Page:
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Biopsychosocial Model: Helpful or Hindering?

Biopsychosocial Model: Helpful or Hindering?

The points made by Dr G. Scott Waterman in his article, "Does the Biopsychosocial Model Help or Hinder Our Efforts to Understand and Teach Psychiatry?" (Psychiatric Times, December 2006) are right on target. Unfortunately, the biopsychosocial model of psychiatry is not merely conceptual; it is woven into the delivery of care at every level. Institutions of government, insurance, and hospital and outpatient services separate "behavioral" medicine from all other medicine and further separate substance abuse disorders from those deemed "psychiatric."

Emergency department doctors commonly regard any kind of cognitive or behavioral dysfunction as "nonmedical" and turn over decision making to barely trained mental health workers who are often simply not interested in the medical significance of differences, let's say, between hallucinations caused by alcohol withdrawal and those caused by a discontinuation of antipsychotic medication of a patient with schizophrenia or by a brain lesion.

State and county governments oversee and provide for treatment of psychiatric and substance abuse disorders separately from medical care and from each other. This applies not only to the hopelessly fractionated delivery of day-to-day service but to the bizarre legal tangle relating to the treatment of patients not able to make rational decisions about their own care. In the name of freedom, we restrict involuntary treatment only to those cases in which the patient represents an imminent threat to himself or herself or others, and even then we make exceptions for cases in which the threat is caused by substance abuse.

In other words, if you are suicidal with schizophrenia, you can be held involuntarily. If you are suicidal with alcoholism, you are out of luck. If you are merely killing yourself with neglect because "the voices tell you" to lie on subway vents and stare at the moon, you don't even come into the concern of the law.

Insurers welcome the medical-behavioral dichotomy because it allows them to shave treatment costs. They are able to bundle behavioral services separately from others in a way that gives the appearance of cost cutting. Implicit in the structuring of these services is the idea that behavioral illness is not really illness, or worse, that behavioral illness is essentially a life choice of the patient.

Psychiatry is as responsible for this dichotomy as are other institutions. As psychoanalytic domination of the field was waning, biological understanding of mental illness was expanding exponentially. The last few decades could have been a time in which the distinction between psychiatric and medical (or "real") illness faded into history.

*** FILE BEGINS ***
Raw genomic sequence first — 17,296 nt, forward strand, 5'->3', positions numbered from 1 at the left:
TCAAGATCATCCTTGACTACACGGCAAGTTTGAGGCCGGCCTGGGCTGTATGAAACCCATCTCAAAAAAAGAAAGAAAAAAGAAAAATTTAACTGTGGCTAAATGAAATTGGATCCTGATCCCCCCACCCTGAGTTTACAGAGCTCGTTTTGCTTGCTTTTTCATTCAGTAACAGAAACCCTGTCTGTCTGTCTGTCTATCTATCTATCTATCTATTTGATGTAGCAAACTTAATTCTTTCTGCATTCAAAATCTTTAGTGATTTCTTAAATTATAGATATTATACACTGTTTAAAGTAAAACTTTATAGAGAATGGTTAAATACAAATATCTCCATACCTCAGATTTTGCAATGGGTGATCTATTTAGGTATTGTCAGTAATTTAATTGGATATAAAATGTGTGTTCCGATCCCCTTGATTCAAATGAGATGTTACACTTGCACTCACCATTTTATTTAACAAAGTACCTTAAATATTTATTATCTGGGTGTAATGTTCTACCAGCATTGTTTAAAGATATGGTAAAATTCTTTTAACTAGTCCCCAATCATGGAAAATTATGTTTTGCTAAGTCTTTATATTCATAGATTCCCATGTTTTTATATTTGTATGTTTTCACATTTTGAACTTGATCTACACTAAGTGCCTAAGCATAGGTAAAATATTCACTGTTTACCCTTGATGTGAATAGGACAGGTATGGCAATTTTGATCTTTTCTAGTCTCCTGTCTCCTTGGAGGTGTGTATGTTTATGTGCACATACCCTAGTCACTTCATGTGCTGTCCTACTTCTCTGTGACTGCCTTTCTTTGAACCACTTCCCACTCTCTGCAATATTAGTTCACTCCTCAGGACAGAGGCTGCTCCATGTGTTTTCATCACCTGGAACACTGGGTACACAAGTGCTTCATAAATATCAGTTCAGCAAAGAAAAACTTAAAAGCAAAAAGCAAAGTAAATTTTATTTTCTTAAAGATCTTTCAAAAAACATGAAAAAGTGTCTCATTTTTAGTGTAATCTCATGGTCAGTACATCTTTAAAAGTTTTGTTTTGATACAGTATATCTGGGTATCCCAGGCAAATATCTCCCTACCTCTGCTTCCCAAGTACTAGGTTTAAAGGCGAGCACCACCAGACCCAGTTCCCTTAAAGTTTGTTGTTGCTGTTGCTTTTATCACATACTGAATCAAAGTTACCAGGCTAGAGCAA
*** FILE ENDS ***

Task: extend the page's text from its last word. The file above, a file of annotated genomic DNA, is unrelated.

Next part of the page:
Instead, along came DSM, a classification system only a committee could love. It not only reified the distinction between medical and psychiatric illness but separated psychiatric illness into 2 "axes" that defy any consistent rational definition.

Fortunately, 2 forces are poised to converge on this mess and cause an implosion that will resolve the dichotomy. The first is economics. It is likely that Congress will soon mandate equity for mental health coverage. This will have an impact that will ripple through the health insurance industry and create changes in the delivery of care at every level.

The second is the simple progression of science. The meeting of the DSM committee is reminiscent of those of the high priests in the Middle Ages who debated the relevance of bodily humors and divine forces in various medical conditions. The 5 axes, numerous qualifiers, and hundreds of diagnoses now listed will give way to diagnoses with etiologies, markers, and definitions as specific or general as type 1 or 2 diabetes or idiopathic hypertension.

How is schizophrenia different from type 1 diabetes? Each is a chronic condition that is inherited and has a lifetime progression that can be improved with medication. How is alcoholism different from type 2 diabetes? Each is caused by a combination of inherited, behavioral, and environmental factors that can be modified with medication and environmental management. How is anxiety different from hypertension? Each is clearly an identifiable entity that may be either idiopathic or symptomatic of another condition. Why should any of these conditions not be part of the same axis?

If I understand Dr Waterman's use of the "holobiological" model, it means that good medical assessment and treatment is based on the recognition that the biological condition occurs within a context that includes heredity, social and psychological history, and physical environmental forces. Good psychiatric assessment and treatment is no more or less than its "medical" counterpart. The holobiological model, then, is an improvement and unification forming from 2 perspectives toward a common goal.

William S. Greenfield, MD
Philadelphia

Dr Greenfield is medical director of the Lenape Crisis Center at Lower Bucks Hospital and serves on the alumni board of Temple University School of Medicine in Philadelphia.

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